BLM Protesters Are Still Grappling With Their Arrests Months Later

After the police killing of George Floyd, we spoke to Black Lives Matter protesters in New York. Eight months later, we asked how their lives have changed.
February 8, 2021, 8:51pm
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The people fighting to end systemic inequality have been talking to VICE for years. Now we're catching up with them to find out what's changed.

V. Matthew King-Yarde was in the middle of a Black Lives Matter protest in New York last summer, trying to document a car on fire, when he says three NYPD officers tackled him and pinned him to the ground. He feared for his life, and the mental trauma is still with him now, eight months later. 

“The officers were on my back, and I wasn't focusing on anything other than, is this when I'm going to die—for no particular reason other than just covering the protests?” he told VICE News. Then, in the middle of a pandemic, he was placed in a small holding cell with at least 20 other men. 

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King-Yarde was just one of about 2,000 people arrested in New York during the BLM protests over the police killing of George Floyd, with many still grappling with the impact of their arrests.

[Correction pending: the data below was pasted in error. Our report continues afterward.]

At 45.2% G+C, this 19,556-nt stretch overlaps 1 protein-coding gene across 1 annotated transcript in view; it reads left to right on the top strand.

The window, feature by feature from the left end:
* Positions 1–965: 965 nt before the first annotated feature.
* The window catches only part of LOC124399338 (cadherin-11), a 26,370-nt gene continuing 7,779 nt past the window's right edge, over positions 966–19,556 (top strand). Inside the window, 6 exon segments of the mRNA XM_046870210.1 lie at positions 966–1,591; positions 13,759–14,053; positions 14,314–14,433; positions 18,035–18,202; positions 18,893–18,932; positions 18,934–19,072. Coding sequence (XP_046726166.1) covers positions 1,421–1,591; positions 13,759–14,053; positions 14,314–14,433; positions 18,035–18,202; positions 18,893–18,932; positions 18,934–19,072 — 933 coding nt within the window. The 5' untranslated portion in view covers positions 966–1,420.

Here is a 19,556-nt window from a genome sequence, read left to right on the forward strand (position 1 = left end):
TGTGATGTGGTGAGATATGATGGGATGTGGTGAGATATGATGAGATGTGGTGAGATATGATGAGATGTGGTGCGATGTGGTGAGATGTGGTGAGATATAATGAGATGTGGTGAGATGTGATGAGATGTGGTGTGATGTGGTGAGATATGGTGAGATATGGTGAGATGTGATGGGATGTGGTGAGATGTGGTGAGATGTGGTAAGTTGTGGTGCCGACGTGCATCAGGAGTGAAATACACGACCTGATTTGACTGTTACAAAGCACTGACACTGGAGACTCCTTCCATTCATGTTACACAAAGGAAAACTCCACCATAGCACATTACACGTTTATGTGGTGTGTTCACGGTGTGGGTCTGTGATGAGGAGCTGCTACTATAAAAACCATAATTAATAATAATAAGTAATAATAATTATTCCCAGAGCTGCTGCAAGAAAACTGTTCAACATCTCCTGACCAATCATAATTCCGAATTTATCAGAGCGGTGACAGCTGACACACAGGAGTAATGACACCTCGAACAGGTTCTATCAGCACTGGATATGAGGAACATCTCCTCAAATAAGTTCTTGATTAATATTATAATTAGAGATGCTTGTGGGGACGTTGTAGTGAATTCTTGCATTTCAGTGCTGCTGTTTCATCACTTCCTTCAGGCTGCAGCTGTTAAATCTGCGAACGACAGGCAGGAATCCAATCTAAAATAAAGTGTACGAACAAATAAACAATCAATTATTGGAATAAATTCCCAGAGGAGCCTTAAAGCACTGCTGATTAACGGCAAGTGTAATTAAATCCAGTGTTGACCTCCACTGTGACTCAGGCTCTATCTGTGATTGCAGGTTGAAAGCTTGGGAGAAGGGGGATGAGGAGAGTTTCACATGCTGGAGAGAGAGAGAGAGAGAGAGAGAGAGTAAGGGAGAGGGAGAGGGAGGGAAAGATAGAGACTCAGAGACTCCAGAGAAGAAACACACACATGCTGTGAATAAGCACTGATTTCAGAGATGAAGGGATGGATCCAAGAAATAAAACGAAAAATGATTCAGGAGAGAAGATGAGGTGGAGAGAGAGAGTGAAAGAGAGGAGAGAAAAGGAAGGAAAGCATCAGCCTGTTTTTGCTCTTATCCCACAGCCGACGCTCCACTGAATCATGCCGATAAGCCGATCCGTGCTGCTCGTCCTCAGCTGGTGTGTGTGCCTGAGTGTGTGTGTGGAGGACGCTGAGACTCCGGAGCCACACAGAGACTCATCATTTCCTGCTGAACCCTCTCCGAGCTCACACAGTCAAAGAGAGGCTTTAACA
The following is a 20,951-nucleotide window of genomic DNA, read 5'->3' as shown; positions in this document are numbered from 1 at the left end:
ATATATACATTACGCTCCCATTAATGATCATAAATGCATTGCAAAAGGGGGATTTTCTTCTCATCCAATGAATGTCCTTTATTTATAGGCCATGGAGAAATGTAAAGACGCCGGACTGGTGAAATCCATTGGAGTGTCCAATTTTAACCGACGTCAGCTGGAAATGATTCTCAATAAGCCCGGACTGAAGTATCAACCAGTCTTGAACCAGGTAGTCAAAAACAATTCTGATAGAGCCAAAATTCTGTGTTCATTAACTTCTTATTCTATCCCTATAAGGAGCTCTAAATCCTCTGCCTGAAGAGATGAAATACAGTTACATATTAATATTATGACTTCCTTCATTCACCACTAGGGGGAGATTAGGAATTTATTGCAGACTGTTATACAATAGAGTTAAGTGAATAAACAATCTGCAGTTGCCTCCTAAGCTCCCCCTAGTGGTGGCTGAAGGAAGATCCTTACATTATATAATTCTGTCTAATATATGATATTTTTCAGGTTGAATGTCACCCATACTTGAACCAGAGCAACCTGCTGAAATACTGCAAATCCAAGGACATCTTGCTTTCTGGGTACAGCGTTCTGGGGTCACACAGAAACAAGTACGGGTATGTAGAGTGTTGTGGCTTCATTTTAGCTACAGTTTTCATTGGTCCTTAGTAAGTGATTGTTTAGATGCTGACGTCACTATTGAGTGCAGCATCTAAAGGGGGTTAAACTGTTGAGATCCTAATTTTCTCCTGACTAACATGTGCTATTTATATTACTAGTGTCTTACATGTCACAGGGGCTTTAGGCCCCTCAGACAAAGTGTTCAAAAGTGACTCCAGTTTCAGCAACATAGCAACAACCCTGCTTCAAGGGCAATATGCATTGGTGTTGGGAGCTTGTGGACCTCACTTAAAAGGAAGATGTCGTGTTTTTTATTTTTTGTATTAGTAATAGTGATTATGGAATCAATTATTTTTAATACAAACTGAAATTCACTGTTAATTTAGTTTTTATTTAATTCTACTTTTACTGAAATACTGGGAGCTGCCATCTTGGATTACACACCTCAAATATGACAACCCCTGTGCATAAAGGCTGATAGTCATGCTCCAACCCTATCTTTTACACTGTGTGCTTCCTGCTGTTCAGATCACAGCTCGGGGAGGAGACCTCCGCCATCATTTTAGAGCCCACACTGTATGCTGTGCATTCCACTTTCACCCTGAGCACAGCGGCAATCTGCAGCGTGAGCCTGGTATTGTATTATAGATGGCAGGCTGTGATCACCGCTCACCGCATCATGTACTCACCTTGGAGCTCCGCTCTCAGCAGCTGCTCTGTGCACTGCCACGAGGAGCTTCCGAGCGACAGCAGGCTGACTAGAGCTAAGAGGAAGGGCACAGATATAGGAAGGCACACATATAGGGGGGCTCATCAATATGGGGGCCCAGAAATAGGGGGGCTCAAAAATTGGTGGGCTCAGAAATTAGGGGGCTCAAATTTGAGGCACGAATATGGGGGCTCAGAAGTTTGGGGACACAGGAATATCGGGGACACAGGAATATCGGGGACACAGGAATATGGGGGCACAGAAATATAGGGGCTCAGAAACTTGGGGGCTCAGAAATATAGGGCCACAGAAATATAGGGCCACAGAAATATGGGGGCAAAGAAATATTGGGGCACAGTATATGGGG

Rigodis Appling, a public defender with the Legal Aid Society, said protesters shouldn’t be arrested in the first place. “Just simply being arrested now—actually going through what people go through in detention—that's something that people probably don't grasp how traumatic that is.”

Angelica, a protester who was arrested during the summer protests, told VICE News that she used to try to view police neutrally, but watching cops arrest protesters “made me completely shift my view on them in a negative light.”

Now, the city is facing a wave of lawsuits over its handling of the protests, most related to police arrests. There are at least six active lawsuits against New York City and the NYPD, and another 400 are expected to be filed.

King-Yarde said he joined a civil rights lawsuit to hold police accountable. “They need to know that certain things are just not OK — certain behaviors cannot be tolerated.”

We first spoke to King-Yarde, Appling, and Angelica during the protests. Watch the original interviews here